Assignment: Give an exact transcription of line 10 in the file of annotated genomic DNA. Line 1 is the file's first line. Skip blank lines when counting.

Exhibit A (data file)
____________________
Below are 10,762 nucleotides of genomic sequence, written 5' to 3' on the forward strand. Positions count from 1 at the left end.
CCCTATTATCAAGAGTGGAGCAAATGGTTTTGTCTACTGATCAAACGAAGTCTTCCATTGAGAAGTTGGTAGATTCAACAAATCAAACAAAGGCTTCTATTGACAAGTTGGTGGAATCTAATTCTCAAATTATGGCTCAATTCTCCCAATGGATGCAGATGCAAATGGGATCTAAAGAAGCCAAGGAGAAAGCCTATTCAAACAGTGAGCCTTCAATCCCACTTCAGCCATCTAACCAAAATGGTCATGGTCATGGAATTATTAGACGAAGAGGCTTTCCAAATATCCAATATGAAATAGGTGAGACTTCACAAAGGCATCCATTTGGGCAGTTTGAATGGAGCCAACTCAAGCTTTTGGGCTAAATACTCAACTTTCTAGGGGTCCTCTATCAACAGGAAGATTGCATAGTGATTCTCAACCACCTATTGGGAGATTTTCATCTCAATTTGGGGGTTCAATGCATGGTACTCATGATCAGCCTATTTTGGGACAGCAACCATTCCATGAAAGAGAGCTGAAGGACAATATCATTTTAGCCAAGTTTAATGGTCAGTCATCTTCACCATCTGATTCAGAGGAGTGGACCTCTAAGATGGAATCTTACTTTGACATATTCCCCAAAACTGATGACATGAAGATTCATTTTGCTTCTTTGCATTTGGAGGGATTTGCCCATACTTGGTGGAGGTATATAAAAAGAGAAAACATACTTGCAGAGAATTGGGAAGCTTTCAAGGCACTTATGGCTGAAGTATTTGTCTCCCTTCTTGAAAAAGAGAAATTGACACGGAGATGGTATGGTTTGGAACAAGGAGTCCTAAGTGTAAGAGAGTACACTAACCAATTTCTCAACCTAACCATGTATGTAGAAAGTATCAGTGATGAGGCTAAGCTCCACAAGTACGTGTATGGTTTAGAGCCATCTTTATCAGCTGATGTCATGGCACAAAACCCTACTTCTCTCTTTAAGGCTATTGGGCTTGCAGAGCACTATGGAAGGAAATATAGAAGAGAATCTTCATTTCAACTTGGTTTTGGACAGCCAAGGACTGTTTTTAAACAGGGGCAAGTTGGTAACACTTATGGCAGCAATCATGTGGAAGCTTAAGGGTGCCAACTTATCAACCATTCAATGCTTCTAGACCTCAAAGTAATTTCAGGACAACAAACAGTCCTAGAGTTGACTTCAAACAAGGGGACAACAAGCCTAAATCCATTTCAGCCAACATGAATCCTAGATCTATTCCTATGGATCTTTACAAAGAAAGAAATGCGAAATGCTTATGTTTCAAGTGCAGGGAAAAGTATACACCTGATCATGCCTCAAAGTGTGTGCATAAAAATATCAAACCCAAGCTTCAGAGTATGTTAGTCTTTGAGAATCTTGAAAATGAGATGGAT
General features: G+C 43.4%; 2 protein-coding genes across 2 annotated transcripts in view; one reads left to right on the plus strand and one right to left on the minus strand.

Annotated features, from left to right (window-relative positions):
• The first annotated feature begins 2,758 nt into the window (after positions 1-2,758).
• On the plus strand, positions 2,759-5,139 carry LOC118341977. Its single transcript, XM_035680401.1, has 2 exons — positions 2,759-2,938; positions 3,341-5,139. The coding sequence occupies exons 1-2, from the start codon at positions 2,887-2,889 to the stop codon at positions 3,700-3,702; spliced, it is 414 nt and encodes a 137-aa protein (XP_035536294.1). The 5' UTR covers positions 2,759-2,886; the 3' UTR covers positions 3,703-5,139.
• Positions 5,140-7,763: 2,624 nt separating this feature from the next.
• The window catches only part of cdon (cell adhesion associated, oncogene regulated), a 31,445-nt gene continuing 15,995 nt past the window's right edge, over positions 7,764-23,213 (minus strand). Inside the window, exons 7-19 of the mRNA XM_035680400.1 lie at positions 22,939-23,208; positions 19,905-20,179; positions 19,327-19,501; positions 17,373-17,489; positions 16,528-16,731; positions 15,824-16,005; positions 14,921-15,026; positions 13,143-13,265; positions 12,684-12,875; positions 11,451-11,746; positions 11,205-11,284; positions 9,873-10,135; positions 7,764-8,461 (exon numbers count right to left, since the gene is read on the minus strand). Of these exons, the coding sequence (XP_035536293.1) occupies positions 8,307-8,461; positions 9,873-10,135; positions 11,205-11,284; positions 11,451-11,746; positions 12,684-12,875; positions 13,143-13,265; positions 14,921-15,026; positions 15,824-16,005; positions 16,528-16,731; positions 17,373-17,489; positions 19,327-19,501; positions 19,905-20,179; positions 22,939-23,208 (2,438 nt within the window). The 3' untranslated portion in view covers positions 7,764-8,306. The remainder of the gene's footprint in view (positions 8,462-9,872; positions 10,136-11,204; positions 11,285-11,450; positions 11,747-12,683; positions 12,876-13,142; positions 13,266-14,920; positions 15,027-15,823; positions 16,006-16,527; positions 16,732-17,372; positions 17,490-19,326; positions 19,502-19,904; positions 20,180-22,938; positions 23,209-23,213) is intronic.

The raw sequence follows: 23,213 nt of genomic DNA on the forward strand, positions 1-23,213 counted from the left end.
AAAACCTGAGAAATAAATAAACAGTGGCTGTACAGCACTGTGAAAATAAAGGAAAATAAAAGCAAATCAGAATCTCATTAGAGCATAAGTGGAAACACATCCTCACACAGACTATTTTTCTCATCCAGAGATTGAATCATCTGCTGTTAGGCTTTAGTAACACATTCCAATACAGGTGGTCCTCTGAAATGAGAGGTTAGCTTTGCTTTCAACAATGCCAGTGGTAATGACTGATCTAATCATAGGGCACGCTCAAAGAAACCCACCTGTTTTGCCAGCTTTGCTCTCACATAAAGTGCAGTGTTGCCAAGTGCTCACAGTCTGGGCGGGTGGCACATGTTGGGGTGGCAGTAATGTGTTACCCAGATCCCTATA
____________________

AAAACCTGAGAAATAAATAAACAGTGGCTGTACAGCACTGTGAAAATAAAGGAAAATAAAAGCAAATCAGAATCTCATTAGAGCATAAGTGGAAACACATCCTCACACAGACTATTTTTCTCATCCAGAGATTGAATCATCTGCTGTTAGGCTTTAGTAACACATTCCAATACAGGTGGTCCTCTGAAATGAGAGGTTAGCTTTGCTTTCAACAATGCCAGTGGTAATGACTGATCTAATCATAGGGCACGCTCAAAGAAACCCACCTGTTTTGCCAGCTTTGCTCTCACATAAAGTGCAGTGTTGCCAAGTGCTCACAGTCTGGGCGGGTGGCACATGTTGGGGTGGCAGTAATGTGTTACCCAGATCCCTATA